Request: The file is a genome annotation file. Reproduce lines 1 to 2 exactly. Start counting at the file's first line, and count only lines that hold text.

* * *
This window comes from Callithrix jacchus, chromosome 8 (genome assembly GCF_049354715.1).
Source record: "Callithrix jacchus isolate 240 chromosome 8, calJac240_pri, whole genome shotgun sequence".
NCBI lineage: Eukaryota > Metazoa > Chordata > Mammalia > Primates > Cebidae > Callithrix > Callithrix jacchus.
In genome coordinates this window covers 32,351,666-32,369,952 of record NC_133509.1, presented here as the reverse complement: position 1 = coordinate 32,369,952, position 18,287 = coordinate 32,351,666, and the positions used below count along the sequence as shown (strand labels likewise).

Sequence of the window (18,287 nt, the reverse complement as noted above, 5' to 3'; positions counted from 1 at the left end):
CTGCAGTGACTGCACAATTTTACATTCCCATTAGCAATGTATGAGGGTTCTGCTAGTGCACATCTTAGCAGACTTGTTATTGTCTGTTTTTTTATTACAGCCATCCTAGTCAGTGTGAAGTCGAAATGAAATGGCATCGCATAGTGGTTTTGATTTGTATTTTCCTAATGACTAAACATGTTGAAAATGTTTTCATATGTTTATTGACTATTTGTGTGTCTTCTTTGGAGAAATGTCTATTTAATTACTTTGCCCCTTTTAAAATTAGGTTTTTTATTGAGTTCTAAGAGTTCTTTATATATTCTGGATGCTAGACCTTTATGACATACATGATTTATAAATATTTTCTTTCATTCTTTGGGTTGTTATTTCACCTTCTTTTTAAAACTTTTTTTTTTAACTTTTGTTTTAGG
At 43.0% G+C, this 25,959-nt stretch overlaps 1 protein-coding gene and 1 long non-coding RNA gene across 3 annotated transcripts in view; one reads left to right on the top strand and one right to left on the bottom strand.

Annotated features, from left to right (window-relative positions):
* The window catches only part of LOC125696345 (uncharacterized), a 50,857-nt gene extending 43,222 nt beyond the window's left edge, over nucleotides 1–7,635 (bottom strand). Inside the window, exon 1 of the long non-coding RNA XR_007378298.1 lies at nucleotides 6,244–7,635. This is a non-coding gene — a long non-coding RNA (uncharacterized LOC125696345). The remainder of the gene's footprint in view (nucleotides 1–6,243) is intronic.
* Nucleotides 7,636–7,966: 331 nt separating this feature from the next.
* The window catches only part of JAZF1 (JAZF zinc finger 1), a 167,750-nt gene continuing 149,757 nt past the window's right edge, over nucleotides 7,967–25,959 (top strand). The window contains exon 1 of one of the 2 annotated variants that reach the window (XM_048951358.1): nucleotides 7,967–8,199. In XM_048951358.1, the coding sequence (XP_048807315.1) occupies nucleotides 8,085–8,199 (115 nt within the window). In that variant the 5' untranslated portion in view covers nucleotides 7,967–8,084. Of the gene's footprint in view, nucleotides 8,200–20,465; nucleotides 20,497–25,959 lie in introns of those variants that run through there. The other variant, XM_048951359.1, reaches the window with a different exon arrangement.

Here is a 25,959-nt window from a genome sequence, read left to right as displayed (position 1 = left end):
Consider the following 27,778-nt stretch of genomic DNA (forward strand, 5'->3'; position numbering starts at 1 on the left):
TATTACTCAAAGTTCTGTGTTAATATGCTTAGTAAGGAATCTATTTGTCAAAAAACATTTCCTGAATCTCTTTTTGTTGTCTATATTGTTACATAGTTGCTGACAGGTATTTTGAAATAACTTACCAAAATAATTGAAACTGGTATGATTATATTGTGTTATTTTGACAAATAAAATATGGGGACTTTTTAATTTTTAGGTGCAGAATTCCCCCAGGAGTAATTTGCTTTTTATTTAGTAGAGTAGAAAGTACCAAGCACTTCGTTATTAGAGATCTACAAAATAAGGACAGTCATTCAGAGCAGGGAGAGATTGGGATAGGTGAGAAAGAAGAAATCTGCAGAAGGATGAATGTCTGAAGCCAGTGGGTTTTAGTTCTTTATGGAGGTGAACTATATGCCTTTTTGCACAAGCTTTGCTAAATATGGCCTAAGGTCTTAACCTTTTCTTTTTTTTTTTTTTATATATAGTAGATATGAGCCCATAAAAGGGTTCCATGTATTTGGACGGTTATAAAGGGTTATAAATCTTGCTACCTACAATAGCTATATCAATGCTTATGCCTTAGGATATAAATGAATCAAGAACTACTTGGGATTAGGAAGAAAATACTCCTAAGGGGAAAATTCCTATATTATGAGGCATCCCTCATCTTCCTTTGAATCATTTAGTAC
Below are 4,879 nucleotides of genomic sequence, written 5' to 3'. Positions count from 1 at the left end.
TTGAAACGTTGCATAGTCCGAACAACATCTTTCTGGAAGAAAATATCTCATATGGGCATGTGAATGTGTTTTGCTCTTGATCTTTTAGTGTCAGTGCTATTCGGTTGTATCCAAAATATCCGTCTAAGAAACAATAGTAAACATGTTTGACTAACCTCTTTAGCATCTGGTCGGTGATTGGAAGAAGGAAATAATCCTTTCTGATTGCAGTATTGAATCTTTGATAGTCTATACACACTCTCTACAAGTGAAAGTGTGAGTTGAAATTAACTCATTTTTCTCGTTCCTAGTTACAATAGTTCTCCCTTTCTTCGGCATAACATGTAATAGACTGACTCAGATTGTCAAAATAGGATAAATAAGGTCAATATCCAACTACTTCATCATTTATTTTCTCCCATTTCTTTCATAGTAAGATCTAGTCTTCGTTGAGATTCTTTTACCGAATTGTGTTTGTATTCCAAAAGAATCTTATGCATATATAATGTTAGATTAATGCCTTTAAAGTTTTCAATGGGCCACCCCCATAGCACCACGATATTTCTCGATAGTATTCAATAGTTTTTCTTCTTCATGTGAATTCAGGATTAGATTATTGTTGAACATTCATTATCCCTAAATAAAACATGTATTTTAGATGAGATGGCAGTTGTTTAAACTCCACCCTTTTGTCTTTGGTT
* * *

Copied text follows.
This window comes from Callithrix jacchus, chromosome 8 (genome assembly GCF_049354715.1).
Source record: "Callithrix jacchus isolate 240 chromosome 8, calJac240_pri, whole genome shotgun sequence".